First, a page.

Fletcher Harrington

Eyes on Fire & Knuckles Sore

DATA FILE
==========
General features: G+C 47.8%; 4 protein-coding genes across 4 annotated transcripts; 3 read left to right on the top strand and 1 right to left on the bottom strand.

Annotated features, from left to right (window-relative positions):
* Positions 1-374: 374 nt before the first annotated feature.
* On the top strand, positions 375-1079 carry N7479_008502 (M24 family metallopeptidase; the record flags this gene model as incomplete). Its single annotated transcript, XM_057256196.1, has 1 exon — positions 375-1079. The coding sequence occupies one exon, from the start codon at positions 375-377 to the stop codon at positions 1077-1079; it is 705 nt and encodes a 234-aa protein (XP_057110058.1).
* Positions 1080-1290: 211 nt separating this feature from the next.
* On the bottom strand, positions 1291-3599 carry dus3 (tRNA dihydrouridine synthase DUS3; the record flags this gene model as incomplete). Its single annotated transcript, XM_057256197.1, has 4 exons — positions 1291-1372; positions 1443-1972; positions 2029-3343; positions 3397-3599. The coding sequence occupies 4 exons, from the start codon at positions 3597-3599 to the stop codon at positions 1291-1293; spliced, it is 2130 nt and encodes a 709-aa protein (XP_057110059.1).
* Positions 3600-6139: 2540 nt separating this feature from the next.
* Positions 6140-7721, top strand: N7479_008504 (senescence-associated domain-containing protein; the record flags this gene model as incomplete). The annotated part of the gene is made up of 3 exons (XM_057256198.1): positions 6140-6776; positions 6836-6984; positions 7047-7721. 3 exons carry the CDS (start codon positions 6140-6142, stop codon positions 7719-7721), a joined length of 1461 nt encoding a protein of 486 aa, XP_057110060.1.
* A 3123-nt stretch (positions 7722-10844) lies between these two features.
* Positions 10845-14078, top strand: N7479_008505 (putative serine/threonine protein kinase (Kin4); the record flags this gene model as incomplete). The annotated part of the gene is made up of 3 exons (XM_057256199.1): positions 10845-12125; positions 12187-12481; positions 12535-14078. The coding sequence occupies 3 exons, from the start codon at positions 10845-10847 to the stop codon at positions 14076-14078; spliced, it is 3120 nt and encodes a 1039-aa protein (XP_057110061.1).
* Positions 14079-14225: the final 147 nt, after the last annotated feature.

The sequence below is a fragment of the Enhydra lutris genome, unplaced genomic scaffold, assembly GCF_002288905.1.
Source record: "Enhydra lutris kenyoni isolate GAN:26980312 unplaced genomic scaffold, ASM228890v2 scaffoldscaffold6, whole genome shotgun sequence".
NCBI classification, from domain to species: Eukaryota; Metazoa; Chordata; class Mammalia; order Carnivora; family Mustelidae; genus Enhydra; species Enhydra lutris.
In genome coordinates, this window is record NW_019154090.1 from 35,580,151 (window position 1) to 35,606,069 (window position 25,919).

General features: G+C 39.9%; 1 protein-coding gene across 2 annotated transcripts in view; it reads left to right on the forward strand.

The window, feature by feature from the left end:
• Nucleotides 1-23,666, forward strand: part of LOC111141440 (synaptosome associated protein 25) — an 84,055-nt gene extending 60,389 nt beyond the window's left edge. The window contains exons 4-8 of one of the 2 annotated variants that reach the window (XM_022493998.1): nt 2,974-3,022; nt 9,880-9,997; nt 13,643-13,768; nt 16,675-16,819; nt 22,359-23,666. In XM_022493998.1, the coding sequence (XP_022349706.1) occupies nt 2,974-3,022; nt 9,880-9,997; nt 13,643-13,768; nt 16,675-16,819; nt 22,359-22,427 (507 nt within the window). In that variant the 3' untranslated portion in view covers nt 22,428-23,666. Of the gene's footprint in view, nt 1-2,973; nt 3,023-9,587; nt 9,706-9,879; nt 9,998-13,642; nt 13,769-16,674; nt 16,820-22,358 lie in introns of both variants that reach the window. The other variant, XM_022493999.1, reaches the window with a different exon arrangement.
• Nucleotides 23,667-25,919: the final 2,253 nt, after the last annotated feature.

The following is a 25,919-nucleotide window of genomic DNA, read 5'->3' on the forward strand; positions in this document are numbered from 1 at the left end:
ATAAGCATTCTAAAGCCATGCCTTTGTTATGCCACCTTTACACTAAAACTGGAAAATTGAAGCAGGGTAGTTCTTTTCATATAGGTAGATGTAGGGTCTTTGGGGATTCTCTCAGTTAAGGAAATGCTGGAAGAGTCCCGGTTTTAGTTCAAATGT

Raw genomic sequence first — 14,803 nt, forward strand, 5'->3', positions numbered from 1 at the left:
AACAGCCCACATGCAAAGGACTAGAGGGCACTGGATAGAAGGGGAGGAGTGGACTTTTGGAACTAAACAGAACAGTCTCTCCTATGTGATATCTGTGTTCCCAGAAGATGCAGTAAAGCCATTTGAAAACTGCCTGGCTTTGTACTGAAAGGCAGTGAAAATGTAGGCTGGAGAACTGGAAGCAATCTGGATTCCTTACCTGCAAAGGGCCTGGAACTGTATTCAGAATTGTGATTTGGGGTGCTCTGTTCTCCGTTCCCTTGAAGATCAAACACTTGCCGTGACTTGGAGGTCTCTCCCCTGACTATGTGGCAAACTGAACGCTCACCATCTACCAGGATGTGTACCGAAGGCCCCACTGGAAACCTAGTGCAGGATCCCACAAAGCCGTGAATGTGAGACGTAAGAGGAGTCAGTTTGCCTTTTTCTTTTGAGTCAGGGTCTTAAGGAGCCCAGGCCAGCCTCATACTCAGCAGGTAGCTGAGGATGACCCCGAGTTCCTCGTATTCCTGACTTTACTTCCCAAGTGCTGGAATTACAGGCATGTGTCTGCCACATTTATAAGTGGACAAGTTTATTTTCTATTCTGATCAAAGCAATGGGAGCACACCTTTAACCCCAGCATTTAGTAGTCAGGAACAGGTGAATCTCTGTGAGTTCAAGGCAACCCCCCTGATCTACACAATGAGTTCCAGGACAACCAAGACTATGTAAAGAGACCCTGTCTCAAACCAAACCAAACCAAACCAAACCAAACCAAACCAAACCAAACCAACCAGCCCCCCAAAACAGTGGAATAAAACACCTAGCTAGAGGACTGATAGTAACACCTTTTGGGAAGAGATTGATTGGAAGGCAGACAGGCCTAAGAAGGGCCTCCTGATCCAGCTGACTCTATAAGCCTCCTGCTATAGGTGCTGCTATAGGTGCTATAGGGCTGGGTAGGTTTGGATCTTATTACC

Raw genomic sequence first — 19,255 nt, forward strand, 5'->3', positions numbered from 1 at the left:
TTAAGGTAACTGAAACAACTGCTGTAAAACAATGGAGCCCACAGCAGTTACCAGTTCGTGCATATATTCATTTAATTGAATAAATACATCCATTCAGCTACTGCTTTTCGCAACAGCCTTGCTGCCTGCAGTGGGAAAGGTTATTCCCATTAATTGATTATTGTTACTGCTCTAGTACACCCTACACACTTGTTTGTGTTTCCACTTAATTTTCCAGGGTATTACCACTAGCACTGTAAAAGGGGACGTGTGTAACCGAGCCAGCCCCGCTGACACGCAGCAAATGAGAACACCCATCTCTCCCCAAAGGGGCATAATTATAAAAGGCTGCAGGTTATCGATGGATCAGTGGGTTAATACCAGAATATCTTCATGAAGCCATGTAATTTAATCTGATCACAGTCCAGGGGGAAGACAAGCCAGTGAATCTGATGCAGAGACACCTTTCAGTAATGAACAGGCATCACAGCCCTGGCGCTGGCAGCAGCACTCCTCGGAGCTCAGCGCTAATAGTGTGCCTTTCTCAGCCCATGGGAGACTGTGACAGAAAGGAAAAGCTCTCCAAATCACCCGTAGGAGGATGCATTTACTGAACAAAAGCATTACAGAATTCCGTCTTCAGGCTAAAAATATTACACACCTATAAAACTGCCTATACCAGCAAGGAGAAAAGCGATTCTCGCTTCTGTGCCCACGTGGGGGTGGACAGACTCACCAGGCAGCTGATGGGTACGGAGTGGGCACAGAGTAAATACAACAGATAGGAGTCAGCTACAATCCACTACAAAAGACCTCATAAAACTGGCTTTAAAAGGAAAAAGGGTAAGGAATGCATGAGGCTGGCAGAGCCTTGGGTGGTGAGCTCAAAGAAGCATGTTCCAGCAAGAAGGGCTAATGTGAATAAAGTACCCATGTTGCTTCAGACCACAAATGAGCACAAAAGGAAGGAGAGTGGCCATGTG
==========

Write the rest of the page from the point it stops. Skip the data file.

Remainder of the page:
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The leader of Orange County, CA's roots pop alt-country group Cowboy Buddha steps out as a solo artist on this, his first solo LP, without changing the formula much -- which is fine. Perhaps Harrington has too reedy a voice to make it as one of the leading lights of the No Depression scene, but as a songwriter he shows flashes. And his recordings are homespun, not-too-crafty, happy-go-lucky country and country-rock that doesn't slavishly nod to the godfather of Americana, Gram Parsons, as much as others in the field. (Though at his best, on the more saddening ballads like the piano-sighing "Paralyzed," he prospects some of that same bittersweetness as the two "Hot Burrito"s.) That's because Harrington has a much wider swath of influence. Not only is he a fan of classic '60s pop, but also the Minutemen (with whom he shares an instant economy on his recording, though his music is nothing like theirs) and Hüsker Dü, and confounds all boxes one could place him in by doing a totally slowed-down country cover of the Smiths' Louder Than Bombs B-side scorcher "London," during the closing, multi-suite, Neil Young-ish "Coming Apart at the Scenes." Huh! No song is like the last, and the tunes themselves are convincing. So once you grow used to his warble, often singing with Patti Parnell of Eating Venus, fans of this style begin to appreciate a hearty chap.

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